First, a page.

Marz Ketchup Features Tomatoez From the Future

Marz Ketchup Features Tomatoez From the Future

Heinz has leapt aboard the same extraterrestrial (chuck) wagon as Chateau Pétrus wine and NASA’s homegrown Hatch chilies, with the debut of its “Marz edition” ketchup – a condiment made to its exacting corporate recipe with tomatoes grown under Mars-identical soil conditions here on Earth.

The company enthuses that future travelers to (and settlers on) the Red Planet will have a little taste of home to enjoy on humanity’s remotest picnic ever. But, though corporate money funded it, this ketchup is more than just a publicity stunt. Its tomato harvest was overseen by the Aldrin Space Institute at the Florida Institute of Technology, and the team there added a heaping cup of science to the recipe.

“‘Before now, most efforts around discovering ways to grow in Martian-simulated conditions are short term plant growth studies,’ said [team leader Dr. Andrew] Palmer at Florida Tech. ‘What this project has done is look at long-term food harvesting.’ […]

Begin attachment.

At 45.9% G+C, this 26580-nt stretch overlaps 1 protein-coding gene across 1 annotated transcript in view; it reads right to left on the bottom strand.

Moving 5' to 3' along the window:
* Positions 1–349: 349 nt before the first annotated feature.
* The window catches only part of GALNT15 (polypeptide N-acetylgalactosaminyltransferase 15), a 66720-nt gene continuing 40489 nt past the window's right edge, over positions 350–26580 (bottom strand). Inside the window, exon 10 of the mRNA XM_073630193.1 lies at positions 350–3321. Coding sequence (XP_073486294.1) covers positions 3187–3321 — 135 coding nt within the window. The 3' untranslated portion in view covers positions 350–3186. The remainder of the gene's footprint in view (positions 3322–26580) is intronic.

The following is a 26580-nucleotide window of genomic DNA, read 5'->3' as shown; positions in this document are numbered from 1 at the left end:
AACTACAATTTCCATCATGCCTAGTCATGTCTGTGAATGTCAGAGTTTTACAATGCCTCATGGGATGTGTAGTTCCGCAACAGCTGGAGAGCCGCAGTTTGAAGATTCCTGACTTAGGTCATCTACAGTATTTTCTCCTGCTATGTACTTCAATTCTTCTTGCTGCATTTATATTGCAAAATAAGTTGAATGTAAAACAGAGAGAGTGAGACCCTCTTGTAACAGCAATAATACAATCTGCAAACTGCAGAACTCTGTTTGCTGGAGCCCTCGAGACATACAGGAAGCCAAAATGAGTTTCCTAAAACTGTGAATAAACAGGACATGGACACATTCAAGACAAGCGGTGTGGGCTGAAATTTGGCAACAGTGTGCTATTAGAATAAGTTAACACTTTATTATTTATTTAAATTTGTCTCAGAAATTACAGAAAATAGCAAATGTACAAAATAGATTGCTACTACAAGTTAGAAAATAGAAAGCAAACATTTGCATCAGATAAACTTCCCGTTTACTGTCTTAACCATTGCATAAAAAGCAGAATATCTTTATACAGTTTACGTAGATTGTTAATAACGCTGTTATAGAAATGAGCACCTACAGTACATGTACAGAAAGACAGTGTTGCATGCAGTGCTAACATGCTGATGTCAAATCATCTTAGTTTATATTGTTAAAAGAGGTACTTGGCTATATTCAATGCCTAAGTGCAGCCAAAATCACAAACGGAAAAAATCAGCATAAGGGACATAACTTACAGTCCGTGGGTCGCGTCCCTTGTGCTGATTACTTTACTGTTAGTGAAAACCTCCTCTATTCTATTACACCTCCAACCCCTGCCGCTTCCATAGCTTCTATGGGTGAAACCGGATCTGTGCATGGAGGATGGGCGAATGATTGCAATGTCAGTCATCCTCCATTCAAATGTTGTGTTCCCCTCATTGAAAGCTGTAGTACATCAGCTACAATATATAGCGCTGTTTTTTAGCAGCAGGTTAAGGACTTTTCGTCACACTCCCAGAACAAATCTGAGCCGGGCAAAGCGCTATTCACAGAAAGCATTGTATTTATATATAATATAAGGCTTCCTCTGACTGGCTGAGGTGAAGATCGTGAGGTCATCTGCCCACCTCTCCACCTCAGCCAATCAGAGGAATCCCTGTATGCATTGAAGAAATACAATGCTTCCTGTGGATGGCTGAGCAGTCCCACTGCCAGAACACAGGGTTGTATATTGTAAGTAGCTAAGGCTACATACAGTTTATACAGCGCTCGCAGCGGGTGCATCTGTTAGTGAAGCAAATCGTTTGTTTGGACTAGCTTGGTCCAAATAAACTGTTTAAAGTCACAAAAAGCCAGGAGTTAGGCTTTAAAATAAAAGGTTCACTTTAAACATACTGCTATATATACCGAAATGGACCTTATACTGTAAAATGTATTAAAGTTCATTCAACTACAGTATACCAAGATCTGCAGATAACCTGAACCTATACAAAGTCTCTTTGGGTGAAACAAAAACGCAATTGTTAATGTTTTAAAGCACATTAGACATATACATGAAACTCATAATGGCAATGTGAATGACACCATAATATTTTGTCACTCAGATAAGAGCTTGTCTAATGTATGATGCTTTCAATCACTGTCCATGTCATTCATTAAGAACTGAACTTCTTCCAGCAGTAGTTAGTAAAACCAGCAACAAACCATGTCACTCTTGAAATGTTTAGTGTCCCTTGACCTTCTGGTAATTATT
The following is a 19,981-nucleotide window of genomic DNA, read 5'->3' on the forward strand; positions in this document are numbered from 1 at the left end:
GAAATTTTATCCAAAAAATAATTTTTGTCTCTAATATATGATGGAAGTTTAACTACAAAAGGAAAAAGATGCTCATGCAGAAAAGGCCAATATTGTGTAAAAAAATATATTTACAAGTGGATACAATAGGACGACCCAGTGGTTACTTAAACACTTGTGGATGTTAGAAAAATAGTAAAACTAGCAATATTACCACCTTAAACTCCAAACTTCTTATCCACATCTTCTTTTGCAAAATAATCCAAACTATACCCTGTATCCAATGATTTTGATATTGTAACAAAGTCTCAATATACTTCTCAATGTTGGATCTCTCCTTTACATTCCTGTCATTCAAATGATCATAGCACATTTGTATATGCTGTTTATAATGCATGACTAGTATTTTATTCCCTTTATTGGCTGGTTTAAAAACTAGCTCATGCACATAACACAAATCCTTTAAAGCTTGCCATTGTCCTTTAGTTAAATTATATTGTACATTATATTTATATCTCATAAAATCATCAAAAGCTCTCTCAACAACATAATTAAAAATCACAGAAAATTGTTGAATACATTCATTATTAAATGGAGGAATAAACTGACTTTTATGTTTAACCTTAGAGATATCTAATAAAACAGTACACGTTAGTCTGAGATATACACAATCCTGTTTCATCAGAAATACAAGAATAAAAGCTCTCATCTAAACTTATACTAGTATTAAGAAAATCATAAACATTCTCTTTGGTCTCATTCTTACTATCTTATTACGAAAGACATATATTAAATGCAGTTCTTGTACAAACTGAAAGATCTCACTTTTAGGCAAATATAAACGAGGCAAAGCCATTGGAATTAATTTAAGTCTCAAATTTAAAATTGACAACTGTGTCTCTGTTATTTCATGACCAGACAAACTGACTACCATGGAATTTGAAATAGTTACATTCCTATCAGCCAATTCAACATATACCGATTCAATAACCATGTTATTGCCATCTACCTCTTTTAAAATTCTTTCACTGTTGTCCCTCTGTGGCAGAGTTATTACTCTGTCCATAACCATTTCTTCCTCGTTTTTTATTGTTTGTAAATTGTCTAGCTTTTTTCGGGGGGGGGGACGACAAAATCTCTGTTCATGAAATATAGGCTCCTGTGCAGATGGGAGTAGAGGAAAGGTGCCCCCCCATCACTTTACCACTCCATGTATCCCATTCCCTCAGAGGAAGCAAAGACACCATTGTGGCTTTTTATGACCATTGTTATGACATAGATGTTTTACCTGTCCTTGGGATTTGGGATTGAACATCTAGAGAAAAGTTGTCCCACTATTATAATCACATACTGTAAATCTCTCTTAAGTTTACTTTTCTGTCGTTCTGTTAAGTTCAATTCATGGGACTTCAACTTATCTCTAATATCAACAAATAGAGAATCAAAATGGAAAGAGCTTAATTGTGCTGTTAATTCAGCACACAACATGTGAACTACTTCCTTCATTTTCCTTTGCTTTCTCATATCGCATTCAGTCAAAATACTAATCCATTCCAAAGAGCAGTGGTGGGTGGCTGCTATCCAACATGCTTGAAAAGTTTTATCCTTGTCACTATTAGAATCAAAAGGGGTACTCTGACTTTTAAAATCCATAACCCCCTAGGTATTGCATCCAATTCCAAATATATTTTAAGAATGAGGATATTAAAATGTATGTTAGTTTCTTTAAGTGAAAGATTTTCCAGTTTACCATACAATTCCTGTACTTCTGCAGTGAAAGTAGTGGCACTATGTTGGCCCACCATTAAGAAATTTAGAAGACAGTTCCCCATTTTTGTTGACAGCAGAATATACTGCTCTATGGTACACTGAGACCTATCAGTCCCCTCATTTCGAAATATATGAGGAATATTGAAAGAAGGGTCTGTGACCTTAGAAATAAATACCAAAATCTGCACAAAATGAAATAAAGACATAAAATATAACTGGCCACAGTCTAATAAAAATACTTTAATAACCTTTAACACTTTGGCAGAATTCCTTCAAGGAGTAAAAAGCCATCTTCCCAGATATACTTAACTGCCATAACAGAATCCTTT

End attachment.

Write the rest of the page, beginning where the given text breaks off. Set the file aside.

To demonstrate that the tomatoes could be harvested on Mars, the plants were grown in Martian simulant –  Earth-based soil chemically matched to the Red Planet’s regolith – under the same temperature and water conditions as found on Mars. Heinz and Aldrin Space Institute experts analyzed soil conditions, selected seeds and implemented agricultural techniques to ensure the end result was the recognizable taste of Heinz ketchup.”

Heinz has packaged the ketchup in special “Marz edition” bottles, which made the rounds on social media last month. Though not available for public sale, these bottles signify the high corporate standards the “Martian” ketchup cleared.

While it’s great we have a proven ability to grow tomatoes on Mars, the reality is, with our current social stratifications, the vast majority of we earthlings will never make it there. (You’re going to be lonely up there, Elon.) I much prefer keeping the focus on the Earth-side benefits of this experiment: how it pushes the limits of food plant habitats and challenges our understanding of what grows well here –  whether it’s tomatoes, or rice, or wheat, or chickpeas. Food is a human right. And while we humans stay earthbound, we need to eat here.